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2010 Science Project                2011 Science Project
Kids do Ecology, 2010

This experiment was designed and carried out by Ms. Galbraith's 5th grade class at Monroe Elementary School with help from Drs. Christine Petersen and Carol Adair of NCEAS.

After giving the class a short introduction to worms and food webs, the students came up with a hypothesis to test:
Because worms need to be wet (but not too wet) to breathe and survive, we expected that we would find the most worms in wet areas.

To test the hypothesis that there would be more worms in wet than dry areas, we used a gradient of sites from wet to very dry. The students found one wet site (near a leaky sprinkler head),  2 moist sites (in shady areas), and 2 sunny, dry 

Worm grunting (also called worm charming or fiddling) demonstration

To find worms, we used a technique called worm grunting (more information on this method here).

One-meter radius circular plots were set up at each site. In the center of each plot, an 18 inch dowell was set one foot into the ground. A wooden block was rubbed across the top of the dowell to generate a grunting/clacking noise that mimics the sound of moles digging in the ground. This technique caused earthworms to rise to the surface (to escape the moles). All worms within the one-meter radius circle were counted and recorded.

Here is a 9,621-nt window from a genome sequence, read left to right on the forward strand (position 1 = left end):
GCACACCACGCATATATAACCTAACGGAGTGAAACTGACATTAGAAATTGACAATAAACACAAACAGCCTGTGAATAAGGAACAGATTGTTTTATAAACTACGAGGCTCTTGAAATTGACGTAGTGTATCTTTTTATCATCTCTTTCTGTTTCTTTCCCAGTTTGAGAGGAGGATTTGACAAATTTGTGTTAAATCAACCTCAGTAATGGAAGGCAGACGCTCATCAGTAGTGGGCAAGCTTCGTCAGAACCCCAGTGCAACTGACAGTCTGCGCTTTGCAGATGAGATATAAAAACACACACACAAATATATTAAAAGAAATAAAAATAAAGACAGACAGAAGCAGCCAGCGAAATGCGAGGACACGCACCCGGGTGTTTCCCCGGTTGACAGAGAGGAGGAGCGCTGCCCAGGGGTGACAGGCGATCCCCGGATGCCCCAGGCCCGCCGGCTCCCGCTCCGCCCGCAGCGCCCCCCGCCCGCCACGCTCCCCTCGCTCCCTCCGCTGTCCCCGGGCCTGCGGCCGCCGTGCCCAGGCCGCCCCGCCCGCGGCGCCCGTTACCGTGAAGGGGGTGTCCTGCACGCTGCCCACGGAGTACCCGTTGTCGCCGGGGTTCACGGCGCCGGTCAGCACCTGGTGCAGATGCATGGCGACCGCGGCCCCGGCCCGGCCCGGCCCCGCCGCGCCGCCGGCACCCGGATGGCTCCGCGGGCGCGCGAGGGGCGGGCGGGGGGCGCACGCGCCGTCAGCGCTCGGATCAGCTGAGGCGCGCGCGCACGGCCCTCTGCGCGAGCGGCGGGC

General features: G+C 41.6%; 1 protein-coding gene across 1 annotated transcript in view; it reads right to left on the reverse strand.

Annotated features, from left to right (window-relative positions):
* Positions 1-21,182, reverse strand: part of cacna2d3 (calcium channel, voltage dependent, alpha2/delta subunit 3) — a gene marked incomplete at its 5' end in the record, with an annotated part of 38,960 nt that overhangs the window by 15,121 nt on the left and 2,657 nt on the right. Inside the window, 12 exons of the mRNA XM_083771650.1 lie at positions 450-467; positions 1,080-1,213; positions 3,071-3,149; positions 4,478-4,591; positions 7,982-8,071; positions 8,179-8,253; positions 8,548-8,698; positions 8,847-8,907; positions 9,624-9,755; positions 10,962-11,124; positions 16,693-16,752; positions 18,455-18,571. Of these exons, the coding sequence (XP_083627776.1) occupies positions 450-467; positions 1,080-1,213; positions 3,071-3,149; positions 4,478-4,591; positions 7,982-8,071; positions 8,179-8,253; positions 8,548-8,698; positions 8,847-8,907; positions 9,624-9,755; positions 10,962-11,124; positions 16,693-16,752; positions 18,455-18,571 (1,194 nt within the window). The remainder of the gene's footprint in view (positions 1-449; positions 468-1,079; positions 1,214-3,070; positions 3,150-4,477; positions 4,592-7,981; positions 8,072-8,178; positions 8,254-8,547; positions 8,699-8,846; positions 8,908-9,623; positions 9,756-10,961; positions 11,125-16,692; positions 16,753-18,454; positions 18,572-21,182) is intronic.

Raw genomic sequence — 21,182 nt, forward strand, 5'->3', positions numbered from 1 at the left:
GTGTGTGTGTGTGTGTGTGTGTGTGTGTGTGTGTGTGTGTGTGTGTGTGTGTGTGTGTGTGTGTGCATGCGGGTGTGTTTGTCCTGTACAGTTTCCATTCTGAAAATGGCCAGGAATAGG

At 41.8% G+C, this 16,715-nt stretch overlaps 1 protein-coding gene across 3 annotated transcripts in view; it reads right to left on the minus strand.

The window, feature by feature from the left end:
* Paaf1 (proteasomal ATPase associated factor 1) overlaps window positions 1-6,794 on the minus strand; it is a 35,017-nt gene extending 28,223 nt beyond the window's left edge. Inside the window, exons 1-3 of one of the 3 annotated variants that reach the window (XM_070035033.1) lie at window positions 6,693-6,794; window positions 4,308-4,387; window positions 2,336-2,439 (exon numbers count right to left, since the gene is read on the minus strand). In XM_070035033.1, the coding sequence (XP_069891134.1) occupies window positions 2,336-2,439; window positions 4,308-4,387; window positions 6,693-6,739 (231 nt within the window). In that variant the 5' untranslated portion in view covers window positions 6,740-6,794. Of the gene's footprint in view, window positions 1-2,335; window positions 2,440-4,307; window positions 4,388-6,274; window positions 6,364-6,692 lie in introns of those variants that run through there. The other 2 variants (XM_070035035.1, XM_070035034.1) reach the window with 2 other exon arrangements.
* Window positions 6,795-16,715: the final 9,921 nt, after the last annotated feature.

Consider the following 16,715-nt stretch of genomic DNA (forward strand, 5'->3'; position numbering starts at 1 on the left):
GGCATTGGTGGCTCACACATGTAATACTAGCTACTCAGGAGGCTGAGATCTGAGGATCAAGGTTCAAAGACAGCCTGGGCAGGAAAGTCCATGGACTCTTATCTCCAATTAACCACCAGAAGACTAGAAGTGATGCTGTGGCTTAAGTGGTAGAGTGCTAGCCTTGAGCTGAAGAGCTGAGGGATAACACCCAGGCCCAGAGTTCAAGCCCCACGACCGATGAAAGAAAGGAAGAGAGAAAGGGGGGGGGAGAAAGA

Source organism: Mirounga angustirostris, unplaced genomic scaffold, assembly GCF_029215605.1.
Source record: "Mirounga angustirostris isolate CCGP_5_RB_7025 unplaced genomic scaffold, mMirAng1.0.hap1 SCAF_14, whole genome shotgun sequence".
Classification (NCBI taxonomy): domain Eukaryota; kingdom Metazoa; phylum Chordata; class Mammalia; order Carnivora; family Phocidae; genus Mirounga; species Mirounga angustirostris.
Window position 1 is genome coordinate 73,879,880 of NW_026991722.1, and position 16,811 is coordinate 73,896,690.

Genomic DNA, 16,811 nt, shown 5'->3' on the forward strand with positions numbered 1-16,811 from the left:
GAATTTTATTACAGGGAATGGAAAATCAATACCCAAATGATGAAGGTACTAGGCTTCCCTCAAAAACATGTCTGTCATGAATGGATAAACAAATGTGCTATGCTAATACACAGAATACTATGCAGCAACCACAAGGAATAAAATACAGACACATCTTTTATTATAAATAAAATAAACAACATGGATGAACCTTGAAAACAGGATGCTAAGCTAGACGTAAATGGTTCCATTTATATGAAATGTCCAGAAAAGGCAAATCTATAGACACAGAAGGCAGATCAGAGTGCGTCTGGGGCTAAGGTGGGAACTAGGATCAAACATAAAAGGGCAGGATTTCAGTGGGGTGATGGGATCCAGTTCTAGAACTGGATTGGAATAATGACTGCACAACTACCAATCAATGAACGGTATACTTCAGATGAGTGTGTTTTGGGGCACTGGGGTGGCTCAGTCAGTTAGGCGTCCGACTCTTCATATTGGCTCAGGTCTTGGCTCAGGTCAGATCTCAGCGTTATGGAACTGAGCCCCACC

The students found 18 worms in the wet site, an average of 2.5 worms in the moist sites, and no worms in the dry sites.

The students concluded that more worms were present in the wet areas, supporting their hypothesis.They presented their results to other scientists and scientists-in-training at NCEAS on March 25 (below pictures).

More pictures of Kids do Ecology 2010 can be found here.

Banner photo: Mt. Massive in Colorado, 2009